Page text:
SlicerMorph: An open and extensible platform to retrieve, visualize and analyze 3D morphology


Arthur Porto

Document Type


Publication Date



ABSTRACTLarge scale digitization projects such as #ScanAllFishes and oVert are generating high-resolution microCT scans of vertebrates by the thousands. Data from these projects are shared with the community using aggregate 3D specimen repositories like MorphoSource through various open licenses. MorphoSource currently hosts tens of thousands of 3D scans of eukaryotes. Along with the data from similarly scoped projects such as 10kPhenomes, DigiMorph and many others, soon hundreds of thousands of specimens that represent biodiversity of extinct and extant organisms will be conveniently available to researchers. We anticipate an explosion of quantitative research in organismal biology with the convergence of available data and the methodologies to analyze them.Though the data are available, the road from a series of images to analysis is fraught with challenges for most biologists. It involves tedious tasks of data format conversions, preserving spatial scale of the data accurately, 3D visualization and segmentations, acquiring measurements and annotations. When scientists use commercial software with proprietary formats, a roadblock for data exchange, collaboration, and reproducibility is erected that hurts the efforts of the scientific community to broaden participation in research. Another relevant concern is that ultimate derivative data from individual research projects (e.g., 3D models of segmentation) are shared in formats that do not preserve the correct spatial scale of the data.In this paper, we present our effort to tackle challenges biologists face when conducting 3D specimen-based research. We developed SlicerMorph as an extension of 3D Slicer, a biomedical visualization and analysis ecosystem with extensive visualization and segmentation capabilities built on proven python-scriptable open-source libraries such as Visualization Toolkit and Insight Toolkit. In addition to the core functionalities of Slicer, SlicerMorph provides users with modules to conveniently retrieve open-access 3D models or import users own 3D volumes, to annotate 3D curve and patch-based landmarks, generate canonical templates, conduct geometric morphometric analyses of 3D organismal form using both landmark-driven and landmark-free approaches, and create 3D animations from their results. We highlight how these individual modules can be tied together to establish complete workflow(s) from image sequence to morphospace. Our software development efforts were supplemented with short courses and workshops that cover the fundamentals of 3D imaging and morphometric analyses as it applies to study of organismal form and shape in evolutionary biology, and extensive links to the existing tutorials are provided as supplemental material.Our goal is to establish a community of organismal biologists centered around Slicer and SlicerMorph to facilitate easy exchange of data and results and collaborations using 3D specimens. Our proposition to our colleagues is that using a common open platform supported by a large user and developer community ensures the longevity and sustainability of the tools beyond the initial development effort.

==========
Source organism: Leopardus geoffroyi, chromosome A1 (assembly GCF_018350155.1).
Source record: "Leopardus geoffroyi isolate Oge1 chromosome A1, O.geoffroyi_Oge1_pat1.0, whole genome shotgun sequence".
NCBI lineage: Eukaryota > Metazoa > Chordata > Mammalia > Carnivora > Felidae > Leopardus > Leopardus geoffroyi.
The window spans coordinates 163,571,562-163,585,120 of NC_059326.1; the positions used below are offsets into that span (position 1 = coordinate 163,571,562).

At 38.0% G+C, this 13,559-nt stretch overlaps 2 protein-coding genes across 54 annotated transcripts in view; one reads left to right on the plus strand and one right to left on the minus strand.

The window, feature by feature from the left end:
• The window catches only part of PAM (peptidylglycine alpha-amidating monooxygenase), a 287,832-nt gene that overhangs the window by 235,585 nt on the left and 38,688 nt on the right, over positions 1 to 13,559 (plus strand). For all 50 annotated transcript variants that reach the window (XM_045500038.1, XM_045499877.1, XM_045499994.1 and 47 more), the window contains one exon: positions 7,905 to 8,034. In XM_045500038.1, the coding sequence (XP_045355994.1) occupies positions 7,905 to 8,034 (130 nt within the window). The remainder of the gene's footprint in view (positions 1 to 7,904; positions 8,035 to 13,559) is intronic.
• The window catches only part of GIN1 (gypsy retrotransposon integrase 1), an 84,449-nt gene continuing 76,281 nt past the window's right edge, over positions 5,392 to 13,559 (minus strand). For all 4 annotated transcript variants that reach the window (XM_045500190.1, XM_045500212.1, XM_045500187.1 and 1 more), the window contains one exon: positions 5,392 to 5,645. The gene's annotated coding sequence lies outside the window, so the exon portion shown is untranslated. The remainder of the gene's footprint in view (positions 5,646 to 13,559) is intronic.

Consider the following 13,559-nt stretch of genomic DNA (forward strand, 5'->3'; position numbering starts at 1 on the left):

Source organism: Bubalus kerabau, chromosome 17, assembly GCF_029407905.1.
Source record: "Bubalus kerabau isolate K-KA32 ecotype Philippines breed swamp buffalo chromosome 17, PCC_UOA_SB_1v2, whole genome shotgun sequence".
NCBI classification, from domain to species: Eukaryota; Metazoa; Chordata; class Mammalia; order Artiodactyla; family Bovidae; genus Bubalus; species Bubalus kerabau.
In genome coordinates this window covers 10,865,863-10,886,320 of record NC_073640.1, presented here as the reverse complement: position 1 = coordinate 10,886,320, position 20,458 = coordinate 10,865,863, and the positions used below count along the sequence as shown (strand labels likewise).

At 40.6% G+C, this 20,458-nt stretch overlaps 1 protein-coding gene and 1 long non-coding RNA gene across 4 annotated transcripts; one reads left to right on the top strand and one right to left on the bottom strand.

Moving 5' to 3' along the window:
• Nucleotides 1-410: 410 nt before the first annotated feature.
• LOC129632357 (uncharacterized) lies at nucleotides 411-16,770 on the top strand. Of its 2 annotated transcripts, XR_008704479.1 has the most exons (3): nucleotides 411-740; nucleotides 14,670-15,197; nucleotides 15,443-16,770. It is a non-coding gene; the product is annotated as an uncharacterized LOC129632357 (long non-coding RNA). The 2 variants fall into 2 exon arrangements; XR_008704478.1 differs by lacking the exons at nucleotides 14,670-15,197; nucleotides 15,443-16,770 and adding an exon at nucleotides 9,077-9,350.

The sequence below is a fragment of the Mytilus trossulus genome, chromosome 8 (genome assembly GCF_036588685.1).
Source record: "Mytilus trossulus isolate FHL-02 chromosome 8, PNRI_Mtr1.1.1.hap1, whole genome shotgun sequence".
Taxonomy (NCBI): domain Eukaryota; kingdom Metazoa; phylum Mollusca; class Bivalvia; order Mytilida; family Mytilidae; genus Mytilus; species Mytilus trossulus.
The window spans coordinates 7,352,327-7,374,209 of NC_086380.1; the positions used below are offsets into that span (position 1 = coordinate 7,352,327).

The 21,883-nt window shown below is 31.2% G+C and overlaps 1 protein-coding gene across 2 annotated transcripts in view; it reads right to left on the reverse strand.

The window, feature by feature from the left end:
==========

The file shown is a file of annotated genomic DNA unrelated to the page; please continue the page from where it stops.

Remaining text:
Publication Source (Journal or Book title)


This document is currently not available here.